I used to do a blog, but it’s been kind of neglected. If you start one you better add new content on a regular basis or people will stop checking in. I’ll finish with a shot of my studio companions, Kirby and Jimbo.

Kirby and Jimbo

Friday, June 26, 2015

Sketching at Taft Ale House

Vanessa Sorensen's sketch
Vanessa Sorensen and I took a quick break from deadlines last Friday to get out and sketch. I had my eye on Taft's Ale House to sketch the exterior but was just as happy to sketch inside, drink beer and eat smoked chicken wings.

The Ale House is a gorgeous renovated church. They also have this great logo.

It is an homage to Ohio President William Howard Taft getting stuck in the bathtub. There is even a delightful children's book about it by Caldecott winner Mac Barnett called President Taft is Stuck in the Bath that seems to have a place here even though it has nothing to do with the Ale House.

Blast!" said Taft. "This could be bad."
I never did add color to my sketch. I have been in a deadline vortex.

Christina Wald's sketch

Here is Vanessa's write-up:

Illustrator News: Marlene Steele

Marlene Steele Has an opening at Wash Park Art this evening at 5pm. She also has some classes coming up:

Oil Painting- A Fresh Start begins  June 24th 6:30PM at Clifton Cultural Art Center
Dynamic Figure Drawing begins Saturday June 27th   9:30 - 12 noon.  
Art Academy Com Ed Program.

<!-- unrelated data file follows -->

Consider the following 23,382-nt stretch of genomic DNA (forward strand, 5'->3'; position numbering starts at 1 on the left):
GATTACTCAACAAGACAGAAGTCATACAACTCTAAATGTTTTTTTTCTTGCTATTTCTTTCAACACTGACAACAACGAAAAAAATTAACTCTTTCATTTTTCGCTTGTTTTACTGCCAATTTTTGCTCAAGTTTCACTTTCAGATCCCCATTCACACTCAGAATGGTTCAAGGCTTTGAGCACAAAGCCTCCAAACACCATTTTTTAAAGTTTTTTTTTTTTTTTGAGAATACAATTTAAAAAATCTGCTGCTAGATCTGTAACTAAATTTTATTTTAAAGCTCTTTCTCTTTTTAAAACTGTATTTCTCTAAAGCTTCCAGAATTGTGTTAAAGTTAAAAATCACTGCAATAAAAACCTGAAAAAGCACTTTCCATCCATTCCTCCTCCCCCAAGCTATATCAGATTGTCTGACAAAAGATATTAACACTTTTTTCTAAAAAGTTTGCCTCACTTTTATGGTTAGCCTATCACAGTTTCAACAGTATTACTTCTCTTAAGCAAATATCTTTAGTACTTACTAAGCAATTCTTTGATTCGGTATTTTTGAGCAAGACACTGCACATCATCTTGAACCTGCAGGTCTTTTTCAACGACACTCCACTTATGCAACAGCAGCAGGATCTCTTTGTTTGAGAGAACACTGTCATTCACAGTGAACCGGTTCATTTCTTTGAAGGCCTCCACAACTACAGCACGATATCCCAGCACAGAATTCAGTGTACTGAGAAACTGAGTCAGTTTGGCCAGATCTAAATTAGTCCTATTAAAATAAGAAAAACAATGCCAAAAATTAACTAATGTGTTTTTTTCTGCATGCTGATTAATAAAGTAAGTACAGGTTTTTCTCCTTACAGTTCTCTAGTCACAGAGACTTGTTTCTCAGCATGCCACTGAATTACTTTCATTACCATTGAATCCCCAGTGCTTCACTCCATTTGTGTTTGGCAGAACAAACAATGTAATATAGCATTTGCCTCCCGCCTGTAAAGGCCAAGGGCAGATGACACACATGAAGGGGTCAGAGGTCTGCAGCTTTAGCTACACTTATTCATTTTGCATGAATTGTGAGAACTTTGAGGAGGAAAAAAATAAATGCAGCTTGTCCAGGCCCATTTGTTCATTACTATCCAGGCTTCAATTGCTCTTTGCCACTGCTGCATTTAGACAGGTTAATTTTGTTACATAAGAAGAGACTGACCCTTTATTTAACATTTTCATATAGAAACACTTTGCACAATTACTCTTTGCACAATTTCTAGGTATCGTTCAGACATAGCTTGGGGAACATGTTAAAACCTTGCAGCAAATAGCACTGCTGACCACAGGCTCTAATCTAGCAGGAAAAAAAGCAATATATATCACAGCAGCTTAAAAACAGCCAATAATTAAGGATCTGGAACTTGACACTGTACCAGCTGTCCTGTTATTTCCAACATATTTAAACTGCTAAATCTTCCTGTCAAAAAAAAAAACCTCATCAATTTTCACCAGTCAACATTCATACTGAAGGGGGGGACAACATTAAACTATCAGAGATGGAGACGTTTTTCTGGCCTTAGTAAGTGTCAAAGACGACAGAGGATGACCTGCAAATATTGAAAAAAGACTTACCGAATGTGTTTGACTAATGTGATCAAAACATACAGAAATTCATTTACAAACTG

Sunday, June 21, 2015


Tammie Lyon is an award winning author and illustrator of children’s books ranging from pre-k to
early chapter readers. She came to Cincinnati as a staff illustrator for Gibson Greetings from 1988-1997. She has been freelancing ever since. Tammie has recently turned to writing her own chapter series as well as developing the art. She has created work for companies such as Disney, Scholastic, Simon and Schuster and Amazon publishing and has been fortunate enough to work on some very popular book series such as Eloise and Katie Woo.

Location: Milford, Ohio
On the Drawing Table: I bounce between several projects at a time, so there will always be a book in the sketch stage and one in the painting stage. I’m currently working on a picture book telling the story of a child’s kindergarten check up and his big fear of shots. Also, more Katie Woos and the new Katie Woo spin off series focusing on her friend Pedro. On the writing side, working on a chapter series for first, second graders I’ve developed. One written, three to go!
Coming out soon: Look for the four newest Katie Woo titles, Noisy Music, Cartwheel Katie, Super Scout and Happy Mother’s Day. Also a super cute true rescue story from the ASPCA called I am Nibbles and a two new board books, Thank God For Kittens and Thank God For Puppies

How did you get your start as a professional artist?
I always joke I have a career by pure luck! I majored in Fashion design and Illustration in